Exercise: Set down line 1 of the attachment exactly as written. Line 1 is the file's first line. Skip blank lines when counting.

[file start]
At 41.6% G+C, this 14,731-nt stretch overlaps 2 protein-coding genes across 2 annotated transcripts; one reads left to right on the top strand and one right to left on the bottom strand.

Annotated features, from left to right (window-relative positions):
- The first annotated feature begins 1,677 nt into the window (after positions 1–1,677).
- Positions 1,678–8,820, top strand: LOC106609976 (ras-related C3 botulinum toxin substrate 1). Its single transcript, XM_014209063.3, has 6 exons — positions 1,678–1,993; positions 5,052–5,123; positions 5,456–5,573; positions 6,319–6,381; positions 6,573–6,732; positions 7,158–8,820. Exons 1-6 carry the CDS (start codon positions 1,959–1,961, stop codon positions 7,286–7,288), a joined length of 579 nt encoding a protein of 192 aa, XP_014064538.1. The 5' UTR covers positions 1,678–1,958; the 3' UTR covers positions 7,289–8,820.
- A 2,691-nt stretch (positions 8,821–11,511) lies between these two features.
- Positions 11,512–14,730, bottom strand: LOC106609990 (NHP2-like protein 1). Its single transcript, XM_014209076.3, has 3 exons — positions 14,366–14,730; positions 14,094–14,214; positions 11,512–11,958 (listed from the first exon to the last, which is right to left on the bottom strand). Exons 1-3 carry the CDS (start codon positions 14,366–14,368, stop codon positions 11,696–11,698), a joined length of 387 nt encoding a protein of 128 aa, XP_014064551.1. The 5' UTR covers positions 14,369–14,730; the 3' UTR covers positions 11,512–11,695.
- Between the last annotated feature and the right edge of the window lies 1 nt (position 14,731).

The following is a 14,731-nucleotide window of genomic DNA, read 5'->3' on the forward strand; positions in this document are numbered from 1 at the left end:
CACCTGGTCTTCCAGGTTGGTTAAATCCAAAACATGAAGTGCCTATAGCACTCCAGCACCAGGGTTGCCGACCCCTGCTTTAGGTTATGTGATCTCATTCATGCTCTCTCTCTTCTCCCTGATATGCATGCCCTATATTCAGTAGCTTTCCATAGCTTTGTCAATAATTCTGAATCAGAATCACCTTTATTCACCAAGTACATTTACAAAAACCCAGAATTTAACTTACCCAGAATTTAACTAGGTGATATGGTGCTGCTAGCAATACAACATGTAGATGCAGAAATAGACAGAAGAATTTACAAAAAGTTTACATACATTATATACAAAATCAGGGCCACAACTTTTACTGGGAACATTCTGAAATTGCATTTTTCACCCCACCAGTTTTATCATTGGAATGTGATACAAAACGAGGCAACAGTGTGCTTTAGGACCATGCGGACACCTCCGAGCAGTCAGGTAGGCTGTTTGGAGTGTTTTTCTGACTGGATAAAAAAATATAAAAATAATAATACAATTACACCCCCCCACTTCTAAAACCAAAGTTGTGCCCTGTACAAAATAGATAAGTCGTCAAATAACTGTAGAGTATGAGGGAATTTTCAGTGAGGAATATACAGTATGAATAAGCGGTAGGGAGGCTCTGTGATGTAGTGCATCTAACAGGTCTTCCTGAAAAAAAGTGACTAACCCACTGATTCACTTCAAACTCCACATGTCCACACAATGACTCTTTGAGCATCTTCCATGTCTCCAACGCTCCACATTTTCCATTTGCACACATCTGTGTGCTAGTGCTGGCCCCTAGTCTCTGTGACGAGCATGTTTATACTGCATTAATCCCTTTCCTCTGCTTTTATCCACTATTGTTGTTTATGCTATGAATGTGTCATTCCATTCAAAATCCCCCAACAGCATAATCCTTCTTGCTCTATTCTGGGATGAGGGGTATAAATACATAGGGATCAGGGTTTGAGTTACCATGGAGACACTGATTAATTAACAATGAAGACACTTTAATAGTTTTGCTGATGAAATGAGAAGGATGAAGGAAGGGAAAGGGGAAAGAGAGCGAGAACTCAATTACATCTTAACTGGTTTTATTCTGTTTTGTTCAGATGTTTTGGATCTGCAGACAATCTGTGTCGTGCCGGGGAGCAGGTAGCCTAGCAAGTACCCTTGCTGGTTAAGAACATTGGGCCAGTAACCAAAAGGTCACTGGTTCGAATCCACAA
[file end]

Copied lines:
At 41.6% G+C, this 14,731-nt stretch overlaps 2 protein-coding genes across 2 annotated transcripts; one reads left to right on the top strand and one right to left on the bottom strand.